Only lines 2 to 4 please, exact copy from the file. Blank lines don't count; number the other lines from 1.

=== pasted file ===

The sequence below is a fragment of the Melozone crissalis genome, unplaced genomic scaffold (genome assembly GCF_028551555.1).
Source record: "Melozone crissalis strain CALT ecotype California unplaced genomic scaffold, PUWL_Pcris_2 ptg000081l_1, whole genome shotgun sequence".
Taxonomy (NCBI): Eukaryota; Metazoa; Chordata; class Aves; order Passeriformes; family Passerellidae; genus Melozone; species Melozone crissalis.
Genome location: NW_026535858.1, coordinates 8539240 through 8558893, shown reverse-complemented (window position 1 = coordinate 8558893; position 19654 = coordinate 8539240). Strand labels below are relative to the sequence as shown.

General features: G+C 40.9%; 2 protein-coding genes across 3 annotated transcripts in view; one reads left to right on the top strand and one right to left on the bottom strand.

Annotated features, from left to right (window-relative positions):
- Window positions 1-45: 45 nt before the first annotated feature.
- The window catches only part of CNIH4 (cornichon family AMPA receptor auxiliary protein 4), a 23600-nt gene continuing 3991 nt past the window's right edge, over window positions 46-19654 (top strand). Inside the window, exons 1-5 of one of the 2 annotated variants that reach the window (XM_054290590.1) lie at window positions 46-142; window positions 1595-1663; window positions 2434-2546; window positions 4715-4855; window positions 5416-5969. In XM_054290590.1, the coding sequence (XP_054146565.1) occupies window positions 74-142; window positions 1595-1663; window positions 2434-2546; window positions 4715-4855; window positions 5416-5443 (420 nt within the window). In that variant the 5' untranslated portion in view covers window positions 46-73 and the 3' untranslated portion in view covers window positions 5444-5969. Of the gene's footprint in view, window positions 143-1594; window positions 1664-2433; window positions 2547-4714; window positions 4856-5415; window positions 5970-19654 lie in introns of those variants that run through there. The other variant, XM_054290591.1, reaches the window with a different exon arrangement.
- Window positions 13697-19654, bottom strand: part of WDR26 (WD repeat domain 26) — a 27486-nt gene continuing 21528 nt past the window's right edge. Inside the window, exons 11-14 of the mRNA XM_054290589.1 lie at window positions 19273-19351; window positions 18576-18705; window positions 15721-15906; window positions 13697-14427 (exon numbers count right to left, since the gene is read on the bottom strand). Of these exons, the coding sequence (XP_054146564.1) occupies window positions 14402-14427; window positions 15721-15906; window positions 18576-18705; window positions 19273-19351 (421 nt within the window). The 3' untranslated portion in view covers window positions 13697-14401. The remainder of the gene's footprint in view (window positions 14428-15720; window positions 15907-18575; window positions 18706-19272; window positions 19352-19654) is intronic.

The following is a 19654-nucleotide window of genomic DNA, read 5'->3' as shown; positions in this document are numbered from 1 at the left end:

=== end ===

Source record: "Melozone crissalis strain CALT ecotype California unplaced genomic scaffold, PUWL_Pcris_2 ptg000081l_1, whole genome shotgun sequence".
Taxonomy (NCBI): Eukaryota; Metazoa; Chordata; class Aves; order Passeriformes; family Passerellidae; genus Melozone; species Melozone crissalis.
Genome location: NW_026535858.1, coordinates 8539240 through 8558893, shown reverse-complemented (window position 1 = coordinate 8558893; position 19654 = coordinate 8539240). Strand labels below are relative to the sequence as shown.